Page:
Louis (Nicolas) Cabat (1812-1893)
“Cabat, a French landscape painter, born at Paris Dec. 24, 1812; studied painting under M. Camille Flers (1802-1868), and visited the most picturesque parts of France. He first exhibited in the “salon” of 1833 some landscapes which the critics pronounced to be too realistic; but he persevered in this style of painting till 1837, and became the founder of a school. From that period till 1848 he only contributed twice to the annual exhibitions (in 1840 and 1841), but since 1848 he has been a regular contributor. M. Cabat was elected a member of the Academy of Fine Arts in 1867, and unanimously chosen Director, in Nov., 1878, of the French School of Painting at Rome.” (Thompson Cooper, Men of the Time, 1884)
When director of the Villa, a young artist, Henri Lucien Doucet (1856-1895), sent a piece considered too bold (scene of Harem) which entailed the non-renewal of Cabat at the head of the Villa.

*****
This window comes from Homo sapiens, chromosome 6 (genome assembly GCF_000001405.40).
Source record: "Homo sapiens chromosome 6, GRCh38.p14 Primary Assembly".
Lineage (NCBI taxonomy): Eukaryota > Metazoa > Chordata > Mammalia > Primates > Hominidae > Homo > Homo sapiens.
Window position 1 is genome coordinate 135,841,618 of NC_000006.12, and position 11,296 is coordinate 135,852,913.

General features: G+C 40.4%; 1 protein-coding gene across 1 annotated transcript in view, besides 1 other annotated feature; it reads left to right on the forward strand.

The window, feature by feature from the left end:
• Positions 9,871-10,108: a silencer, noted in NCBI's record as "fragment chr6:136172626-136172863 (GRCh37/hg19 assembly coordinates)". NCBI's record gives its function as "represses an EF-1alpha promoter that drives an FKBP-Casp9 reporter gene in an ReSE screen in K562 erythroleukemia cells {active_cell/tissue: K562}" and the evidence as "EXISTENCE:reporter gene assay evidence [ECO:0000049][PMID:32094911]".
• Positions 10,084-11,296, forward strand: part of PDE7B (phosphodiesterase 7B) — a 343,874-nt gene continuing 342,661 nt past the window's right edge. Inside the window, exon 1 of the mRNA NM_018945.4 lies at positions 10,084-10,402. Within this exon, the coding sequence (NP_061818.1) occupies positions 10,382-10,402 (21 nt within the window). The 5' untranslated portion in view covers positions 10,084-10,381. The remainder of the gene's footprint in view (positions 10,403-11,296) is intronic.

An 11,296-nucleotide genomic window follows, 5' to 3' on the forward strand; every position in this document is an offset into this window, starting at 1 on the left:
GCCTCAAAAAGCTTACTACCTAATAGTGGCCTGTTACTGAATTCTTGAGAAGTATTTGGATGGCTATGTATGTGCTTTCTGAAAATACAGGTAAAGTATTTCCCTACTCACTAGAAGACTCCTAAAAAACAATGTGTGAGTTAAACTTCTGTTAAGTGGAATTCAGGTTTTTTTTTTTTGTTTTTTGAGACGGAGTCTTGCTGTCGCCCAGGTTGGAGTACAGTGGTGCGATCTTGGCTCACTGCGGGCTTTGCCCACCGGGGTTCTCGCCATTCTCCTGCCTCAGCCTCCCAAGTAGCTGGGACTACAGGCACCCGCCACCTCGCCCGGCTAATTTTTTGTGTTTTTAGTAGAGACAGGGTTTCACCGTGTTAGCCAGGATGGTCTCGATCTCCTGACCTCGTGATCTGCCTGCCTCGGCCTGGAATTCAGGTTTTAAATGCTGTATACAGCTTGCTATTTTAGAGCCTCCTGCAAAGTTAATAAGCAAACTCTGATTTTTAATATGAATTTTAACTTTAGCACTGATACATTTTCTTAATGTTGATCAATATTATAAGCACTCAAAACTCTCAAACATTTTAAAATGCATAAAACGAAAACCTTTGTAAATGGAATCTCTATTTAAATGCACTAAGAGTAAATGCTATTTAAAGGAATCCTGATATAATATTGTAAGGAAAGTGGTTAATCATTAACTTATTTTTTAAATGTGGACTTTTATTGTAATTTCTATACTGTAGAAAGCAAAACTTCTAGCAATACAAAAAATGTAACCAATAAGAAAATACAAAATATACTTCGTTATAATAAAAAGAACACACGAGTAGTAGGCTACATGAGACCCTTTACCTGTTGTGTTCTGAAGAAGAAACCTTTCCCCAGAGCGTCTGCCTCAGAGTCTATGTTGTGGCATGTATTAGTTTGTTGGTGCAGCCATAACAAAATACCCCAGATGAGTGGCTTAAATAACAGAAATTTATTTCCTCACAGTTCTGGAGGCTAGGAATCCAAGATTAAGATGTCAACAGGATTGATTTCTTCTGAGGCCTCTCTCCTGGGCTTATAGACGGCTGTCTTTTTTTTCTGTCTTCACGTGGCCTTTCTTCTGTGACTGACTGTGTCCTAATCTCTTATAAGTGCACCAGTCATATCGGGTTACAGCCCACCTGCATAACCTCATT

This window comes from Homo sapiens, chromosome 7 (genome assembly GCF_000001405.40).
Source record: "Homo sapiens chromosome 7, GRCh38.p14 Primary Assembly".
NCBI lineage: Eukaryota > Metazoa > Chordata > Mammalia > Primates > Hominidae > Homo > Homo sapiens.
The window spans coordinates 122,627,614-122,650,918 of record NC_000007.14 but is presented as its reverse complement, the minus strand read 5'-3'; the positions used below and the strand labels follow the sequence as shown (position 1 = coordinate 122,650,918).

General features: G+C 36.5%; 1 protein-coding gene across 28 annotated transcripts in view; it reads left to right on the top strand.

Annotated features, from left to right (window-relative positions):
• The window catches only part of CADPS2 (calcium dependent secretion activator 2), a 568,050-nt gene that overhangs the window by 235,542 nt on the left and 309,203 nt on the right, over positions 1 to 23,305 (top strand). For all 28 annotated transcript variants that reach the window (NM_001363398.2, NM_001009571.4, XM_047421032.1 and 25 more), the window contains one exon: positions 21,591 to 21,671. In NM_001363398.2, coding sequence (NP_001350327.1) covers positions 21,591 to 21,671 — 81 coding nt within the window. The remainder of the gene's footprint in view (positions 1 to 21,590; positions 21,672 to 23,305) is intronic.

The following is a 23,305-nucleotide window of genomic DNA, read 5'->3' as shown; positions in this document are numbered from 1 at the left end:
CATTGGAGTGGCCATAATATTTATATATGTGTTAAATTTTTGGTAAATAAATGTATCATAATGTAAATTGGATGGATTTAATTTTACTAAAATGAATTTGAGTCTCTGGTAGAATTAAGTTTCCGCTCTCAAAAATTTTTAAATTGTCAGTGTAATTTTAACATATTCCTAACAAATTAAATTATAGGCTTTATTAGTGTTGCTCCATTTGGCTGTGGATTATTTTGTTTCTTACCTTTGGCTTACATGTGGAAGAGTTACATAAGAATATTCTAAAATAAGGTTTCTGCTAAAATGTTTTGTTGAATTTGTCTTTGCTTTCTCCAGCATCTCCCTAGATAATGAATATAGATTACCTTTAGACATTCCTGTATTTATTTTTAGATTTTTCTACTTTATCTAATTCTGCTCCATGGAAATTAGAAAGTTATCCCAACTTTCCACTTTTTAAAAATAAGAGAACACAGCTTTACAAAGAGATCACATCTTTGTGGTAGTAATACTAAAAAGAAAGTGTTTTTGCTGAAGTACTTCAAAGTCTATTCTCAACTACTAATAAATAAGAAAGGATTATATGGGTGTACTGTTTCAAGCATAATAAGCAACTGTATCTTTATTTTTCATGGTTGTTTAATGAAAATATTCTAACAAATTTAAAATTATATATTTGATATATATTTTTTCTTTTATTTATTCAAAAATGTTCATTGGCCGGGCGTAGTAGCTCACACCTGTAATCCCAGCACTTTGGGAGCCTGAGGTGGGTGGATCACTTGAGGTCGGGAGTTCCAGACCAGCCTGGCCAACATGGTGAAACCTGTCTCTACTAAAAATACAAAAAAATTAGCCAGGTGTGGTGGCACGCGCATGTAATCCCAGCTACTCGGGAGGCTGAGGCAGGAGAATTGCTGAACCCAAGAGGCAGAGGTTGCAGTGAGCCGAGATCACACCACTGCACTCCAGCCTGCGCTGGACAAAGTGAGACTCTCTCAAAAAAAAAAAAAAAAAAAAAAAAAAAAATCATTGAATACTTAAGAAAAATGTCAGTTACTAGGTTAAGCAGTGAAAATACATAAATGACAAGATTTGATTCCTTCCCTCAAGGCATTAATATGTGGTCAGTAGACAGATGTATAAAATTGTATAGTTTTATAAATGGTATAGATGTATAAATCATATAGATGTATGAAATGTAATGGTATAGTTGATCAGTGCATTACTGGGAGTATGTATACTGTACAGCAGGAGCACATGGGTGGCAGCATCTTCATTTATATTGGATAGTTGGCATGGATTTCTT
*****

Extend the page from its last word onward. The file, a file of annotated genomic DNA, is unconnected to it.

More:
Cabat is considered a self-educated artist like his friend of early days, Charles Jacque. “Charles Jacque had first been introduced to these Old Masters early in his career (he was 17 years old in 1830) when Louis Cabat, then a young porcelain painter who lived next door to Jacque (passage Saint-Antoine), took him to the Bibliothèque Nationale where they looked at prints by or after the work of Poussin, Lorrain, Dürer, and Rembrandt.” (Rehs Gallery)